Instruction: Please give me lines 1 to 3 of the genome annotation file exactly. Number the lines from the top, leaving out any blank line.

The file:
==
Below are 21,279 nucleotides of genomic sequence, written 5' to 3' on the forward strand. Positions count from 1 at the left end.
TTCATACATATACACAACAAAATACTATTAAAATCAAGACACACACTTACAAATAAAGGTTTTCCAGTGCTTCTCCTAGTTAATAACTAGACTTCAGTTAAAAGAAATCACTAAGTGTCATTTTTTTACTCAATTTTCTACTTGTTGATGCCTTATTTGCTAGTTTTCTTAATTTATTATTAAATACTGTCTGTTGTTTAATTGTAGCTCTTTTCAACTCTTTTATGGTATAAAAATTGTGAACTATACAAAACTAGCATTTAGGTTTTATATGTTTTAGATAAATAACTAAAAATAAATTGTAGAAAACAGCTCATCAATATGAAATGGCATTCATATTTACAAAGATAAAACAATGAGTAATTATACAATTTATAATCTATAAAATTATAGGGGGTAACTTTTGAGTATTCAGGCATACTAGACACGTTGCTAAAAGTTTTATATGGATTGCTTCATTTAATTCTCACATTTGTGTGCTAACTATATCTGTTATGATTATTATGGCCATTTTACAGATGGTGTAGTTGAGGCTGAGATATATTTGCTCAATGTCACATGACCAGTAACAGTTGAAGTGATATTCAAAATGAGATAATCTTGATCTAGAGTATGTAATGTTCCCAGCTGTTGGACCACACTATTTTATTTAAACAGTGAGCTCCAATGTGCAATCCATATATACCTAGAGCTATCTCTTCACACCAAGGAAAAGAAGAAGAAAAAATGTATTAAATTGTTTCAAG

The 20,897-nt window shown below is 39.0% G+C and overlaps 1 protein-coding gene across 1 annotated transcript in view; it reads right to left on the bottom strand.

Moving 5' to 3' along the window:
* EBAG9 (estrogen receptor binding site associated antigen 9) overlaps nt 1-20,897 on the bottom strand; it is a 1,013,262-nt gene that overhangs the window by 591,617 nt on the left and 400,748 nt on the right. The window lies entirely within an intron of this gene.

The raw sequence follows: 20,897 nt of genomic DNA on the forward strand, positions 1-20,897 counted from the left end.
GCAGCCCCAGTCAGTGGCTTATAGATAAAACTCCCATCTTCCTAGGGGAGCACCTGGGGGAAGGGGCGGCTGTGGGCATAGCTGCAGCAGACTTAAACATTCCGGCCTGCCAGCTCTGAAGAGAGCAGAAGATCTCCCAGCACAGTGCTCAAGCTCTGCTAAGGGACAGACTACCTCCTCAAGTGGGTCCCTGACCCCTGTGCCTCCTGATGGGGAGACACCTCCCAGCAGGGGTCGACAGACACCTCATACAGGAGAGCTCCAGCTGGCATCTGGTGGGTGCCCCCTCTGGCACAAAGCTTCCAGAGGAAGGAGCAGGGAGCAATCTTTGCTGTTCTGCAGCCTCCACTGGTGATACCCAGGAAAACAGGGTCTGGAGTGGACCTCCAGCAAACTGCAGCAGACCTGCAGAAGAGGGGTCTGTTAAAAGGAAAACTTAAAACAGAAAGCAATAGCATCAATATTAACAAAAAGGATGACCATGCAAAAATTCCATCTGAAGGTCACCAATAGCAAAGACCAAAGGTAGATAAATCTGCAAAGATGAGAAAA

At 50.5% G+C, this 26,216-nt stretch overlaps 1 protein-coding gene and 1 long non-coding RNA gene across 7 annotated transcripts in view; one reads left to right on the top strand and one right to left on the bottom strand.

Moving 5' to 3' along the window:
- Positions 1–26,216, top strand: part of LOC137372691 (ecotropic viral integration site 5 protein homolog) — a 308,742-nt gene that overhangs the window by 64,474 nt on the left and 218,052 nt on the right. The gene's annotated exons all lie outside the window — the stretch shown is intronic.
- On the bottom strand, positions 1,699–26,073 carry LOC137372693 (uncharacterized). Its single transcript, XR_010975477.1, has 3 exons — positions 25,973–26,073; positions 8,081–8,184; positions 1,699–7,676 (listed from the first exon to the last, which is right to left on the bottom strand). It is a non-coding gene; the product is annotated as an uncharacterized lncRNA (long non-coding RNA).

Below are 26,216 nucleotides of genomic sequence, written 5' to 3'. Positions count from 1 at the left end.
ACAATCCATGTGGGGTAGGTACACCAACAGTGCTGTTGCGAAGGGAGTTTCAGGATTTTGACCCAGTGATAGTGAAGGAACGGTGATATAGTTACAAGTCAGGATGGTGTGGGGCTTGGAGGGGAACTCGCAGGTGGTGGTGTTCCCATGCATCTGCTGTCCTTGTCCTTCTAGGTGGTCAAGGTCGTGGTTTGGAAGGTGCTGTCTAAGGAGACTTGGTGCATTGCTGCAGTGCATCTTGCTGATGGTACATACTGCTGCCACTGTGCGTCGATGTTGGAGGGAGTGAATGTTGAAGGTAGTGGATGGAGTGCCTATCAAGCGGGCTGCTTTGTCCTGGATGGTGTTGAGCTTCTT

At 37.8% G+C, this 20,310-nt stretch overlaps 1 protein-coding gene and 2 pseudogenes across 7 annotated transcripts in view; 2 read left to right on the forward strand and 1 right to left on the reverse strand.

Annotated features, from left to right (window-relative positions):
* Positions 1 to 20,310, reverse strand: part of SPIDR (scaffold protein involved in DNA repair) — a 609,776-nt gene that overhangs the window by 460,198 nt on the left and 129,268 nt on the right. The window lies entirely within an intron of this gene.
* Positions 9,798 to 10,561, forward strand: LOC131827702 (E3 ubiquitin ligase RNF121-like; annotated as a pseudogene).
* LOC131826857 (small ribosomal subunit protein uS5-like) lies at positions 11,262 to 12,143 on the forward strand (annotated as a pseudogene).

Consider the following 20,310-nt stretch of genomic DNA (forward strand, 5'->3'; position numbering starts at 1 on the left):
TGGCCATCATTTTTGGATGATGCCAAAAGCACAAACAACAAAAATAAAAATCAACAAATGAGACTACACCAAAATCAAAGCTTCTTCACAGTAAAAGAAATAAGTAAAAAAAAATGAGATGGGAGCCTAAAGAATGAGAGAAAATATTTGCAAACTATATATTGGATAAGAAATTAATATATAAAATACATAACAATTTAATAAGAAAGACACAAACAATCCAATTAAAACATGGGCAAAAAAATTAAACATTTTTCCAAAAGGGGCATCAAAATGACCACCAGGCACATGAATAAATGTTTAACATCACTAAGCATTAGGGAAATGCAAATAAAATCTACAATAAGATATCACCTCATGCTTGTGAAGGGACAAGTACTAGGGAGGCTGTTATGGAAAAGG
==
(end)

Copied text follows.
Below are 21,279 nucleotides of genomic sequence, written 5' to 3' on the forward strand. Positions count from 1 at the left end.
TTCATACATATACACAACAAAATACTATTAAAATCAAGACACACACTTACAAATAAAGGTTTTCCAGTGCTTCTCCTAGTTAATAACTAGACTTCAGTTAAAAGAAATCACTAAGTGTCATTTTTTTACTCAATTTTCTACTTGTTGATGCCTTATTTGCTAGTTTTCTTAATTTATTATTAAATACTGTCTGTTGTTTAATTGTAGCTCTTTTCAACTCTTTTATGGTATAAAAATTGTGAACTATACAAAACTAGCATTTAGGTTTTATATGTTTTAGATAAATAACTAAAAATAAATTGTAGAAAACAGCTCATCAATATGAAATGGCATTCATATTTACAAAGATAAAACAATGAGTAATTATACAATTTATAATCTATAAAATTATAGGGGGTAACTTTTGAGTATTCAGGCATACTAGACACGTTGCTAAAAGTTTTATATGGATTGCTTCATTTAATTCTCACATTTGTGTGCTAACTATATCTGTTATGATTATTATGGCCATTTTACAGATGGTGTAGTTGAGGCTGAGATATATTTGCTCAATGTCACATGACCAGTAACAGTTGAAGTGATATTCAAAATGAGATAATCTTGATCTAGAGTATGTAATGTTCCCAGCTGTTGGACCACACTATTTTATTTAAACAGTGAGCTCCAATGTGCAATCCATATATACCTAGAGCTATCTCTTCACACCAAGGAAAAGAAGAAGAAAAAATGTATTAAATTGTTTCAAG

The 20,897-nt window shown below is 39.0% G+C and overlaps 1 protein-coding gene across 1 annotated transcript in view; it reads right to left on the bottom strand.